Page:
But such investing leaves a little pit in my stomach. Sure, index funds are a way to get a return that’s above average for all mutual funds. But they’re boring. Make that B-O-R-I-N-G. You’ll get dividends and capital gains (or losses) almost equal to what the index produces.
As a long-time investor, I still crave a little drama and excitement.
Even though I now use index funds—in fact, Vanguard’s total stock market and S&P 500 funds are my two largest stock investments—I still like the thrill of the hunt, even though it may be costing me money.
The logical approach is to stick with index funds. But picking stocks and actively managed mutual funds (as opposed to index funds, which are passively managed) is fun and occasionally educational. Provided, of course, that you have the inclination and the means to do research, and the ability to suffer worse-than-market losses without freaking out.
Part of my interest in individual stocks and active funds is generational. I’m 71 years old, and when I began investing in my late twenties, index funds weren’t available to the general public. I was in my early thirties when the Vanguard S&P fund was launched on Aug. 31, 1976, and for years, I paid no attention to index funds.
At Forbes magazine, where I was a senior editor in the 1980s, most of us snickered at index funds. We were writing about the likes of Peter Lynch, the legendary manager of Fidelity’s Magellan Fund, for years the best-known and most influential stock mutual fund in the country.
has the highest average annual return of any current stock fund that was active when the Vanguard S&P fund was launched. However, Magellan hasn’t been heard from much lately, and is now about a third the size it was at its peak.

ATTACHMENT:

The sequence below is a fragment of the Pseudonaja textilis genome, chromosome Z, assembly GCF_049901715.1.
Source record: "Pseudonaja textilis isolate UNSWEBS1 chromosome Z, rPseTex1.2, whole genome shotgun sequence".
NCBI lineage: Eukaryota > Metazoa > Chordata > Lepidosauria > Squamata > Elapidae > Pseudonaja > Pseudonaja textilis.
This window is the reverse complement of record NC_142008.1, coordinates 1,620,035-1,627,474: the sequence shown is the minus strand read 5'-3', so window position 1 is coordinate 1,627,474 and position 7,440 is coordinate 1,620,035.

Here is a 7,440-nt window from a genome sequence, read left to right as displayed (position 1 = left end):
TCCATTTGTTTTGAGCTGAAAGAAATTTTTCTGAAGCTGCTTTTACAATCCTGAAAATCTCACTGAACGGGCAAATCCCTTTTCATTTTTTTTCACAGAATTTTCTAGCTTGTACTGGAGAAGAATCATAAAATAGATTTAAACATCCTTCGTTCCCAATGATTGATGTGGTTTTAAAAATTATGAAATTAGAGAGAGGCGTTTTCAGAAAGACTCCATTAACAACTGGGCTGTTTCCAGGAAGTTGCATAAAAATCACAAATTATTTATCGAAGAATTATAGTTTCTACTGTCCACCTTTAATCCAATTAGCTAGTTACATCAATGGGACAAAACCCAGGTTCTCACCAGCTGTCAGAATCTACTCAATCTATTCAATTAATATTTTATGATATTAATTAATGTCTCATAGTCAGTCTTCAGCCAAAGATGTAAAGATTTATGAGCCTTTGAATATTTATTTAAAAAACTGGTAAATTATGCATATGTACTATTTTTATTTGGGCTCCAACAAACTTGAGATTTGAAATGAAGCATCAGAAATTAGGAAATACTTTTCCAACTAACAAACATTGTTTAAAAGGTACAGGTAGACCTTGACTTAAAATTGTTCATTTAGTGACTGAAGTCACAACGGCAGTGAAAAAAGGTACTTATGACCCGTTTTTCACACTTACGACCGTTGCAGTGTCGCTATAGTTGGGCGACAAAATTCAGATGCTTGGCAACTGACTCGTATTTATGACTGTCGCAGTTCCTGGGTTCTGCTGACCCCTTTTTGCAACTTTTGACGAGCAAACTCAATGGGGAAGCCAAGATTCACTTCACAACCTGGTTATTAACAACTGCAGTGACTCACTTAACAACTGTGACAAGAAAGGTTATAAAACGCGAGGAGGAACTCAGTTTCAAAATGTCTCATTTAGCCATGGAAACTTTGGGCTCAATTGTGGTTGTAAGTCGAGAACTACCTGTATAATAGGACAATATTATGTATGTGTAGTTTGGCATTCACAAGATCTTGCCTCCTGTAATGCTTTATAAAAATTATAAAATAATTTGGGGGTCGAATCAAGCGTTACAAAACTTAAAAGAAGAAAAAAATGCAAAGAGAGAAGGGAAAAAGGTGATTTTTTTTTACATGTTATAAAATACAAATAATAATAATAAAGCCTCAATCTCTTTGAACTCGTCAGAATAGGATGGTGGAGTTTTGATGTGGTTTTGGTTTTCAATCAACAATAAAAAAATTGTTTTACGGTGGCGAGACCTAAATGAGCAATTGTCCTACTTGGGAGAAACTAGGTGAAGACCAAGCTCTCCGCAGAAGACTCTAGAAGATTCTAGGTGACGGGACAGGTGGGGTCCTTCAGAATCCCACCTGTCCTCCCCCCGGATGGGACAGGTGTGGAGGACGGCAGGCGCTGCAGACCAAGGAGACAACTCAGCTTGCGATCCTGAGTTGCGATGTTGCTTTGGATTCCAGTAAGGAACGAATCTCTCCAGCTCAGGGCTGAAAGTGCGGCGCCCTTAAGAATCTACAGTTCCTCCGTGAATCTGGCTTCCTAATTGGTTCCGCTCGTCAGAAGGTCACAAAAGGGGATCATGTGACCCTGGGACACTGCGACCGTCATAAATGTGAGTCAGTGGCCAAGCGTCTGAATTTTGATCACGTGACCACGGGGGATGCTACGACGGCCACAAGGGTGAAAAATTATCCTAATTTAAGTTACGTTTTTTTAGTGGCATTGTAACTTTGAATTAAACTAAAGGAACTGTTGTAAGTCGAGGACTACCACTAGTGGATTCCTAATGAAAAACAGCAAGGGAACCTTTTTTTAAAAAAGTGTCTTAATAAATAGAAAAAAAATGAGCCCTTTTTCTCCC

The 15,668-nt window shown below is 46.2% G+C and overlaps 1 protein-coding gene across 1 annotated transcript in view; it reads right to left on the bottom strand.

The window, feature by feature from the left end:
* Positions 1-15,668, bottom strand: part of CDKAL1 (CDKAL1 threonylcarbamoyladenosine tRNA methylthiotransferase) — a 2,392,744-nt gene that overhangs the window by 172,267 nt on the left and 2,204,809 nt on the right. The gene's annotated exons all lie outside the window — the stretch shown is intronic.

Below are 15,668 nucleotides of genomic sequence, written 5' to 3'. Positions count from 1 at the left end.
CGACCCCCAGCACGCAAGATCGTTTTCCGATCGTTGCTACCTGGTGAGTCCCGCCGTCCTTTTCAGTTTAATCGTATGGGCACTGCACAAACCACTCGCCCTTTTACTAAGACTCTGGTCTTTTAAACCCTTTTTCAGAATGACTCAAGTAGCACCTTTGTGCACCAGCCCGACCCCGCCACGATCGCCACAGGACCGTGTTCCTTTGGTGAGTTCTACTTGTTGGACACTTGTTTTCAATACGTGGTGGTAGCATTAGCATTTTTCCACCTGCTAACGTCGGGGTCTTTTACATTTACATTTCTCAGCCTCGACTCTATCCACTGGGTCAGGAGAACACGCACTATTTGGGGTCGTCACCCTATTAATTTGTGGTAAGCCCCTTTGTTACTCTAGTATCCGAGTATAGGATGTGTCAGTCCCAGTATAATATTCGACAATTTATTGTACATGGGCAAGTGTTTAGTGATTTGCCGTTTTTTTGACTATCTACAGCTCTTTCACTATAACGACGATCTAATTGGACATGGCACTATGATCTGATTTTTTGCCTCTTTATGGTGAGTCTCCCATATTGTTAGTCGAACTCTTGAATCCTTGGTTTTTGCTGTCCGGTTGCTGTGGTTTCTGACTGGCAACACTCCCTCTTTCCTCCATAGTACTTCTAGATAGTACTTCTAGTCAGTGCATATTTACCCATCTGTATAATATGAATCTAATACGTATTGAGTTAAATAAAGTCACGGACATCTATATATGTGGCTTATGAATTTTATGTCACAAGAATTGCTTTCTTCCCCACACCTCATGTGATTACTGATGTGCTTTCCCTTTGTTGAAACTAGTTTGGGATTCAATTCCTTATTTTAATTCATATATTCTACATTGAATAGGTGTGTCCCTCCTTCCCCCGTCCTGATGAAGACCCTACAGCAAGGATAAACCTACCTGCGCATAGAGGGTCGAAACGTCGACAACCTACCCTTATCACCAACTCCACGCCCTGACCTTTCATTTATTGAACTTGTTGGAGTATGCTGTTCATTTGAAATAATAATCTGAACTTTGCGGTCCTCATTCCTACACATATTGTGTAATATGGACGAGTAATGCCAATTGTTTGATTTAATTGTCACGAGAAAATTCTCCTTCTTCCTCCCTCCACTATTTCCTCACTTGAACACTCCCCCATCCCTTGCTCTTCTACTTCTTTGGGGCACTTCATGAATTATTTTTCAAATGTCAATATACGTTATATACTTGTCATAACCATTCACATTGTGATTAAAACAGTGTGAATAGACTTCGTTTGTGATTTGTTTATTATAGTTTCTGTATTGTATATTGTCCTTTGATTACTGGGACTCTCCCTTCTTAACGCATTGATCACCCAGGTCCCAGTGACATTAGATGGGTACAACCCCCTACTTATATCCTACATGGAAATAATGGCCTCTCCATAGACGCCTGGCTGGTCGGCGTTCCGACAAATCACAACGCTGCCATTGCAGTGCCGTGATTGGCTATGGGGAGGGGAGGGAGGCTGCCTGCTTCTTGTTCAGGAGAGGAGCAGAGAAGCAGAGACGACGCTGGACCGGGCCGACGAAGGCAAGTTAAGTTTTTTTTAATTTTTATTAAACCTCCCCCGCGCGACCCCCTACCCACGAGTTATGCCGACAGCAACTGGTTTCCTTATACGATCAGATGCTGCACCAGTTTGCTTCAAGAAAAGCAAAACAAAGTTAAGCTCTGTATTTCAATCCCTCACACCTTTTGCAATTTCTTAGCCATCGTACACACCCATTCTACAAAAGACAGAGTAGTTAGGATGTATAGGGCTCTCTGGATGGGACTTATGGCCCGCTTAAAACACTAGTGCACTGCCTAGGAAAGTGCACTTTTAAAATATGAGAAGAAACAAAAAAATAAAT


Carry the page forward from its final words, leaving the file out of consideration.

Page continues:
Look, I’m not telling you to ignore index funds — or to choose individual stocks and active funds, rather than investing in the low-cost target date retirement funds that I hope are offered by the 401(k) plan that I hope your employer offers.
But looking at individual stocks and actively managed funds can be educational and fun, which index investing isn’t, in my humble opinion.
What I suggest you do as a newbie or almost newbie investor — again, if you’ve got the time and inclination — is to put the bulk of your assets into index funds or target date retirement funds (which we’ll discuss in a future column), and play a little bit with a small part of your portfolio.
If you do well, you can take victory laps and show off at parties or on social media. If you do badly, you can keep your mouth shut, and consider the amount by which you underperformed the market to be an educational expense. And that, my friends, is the bottom line.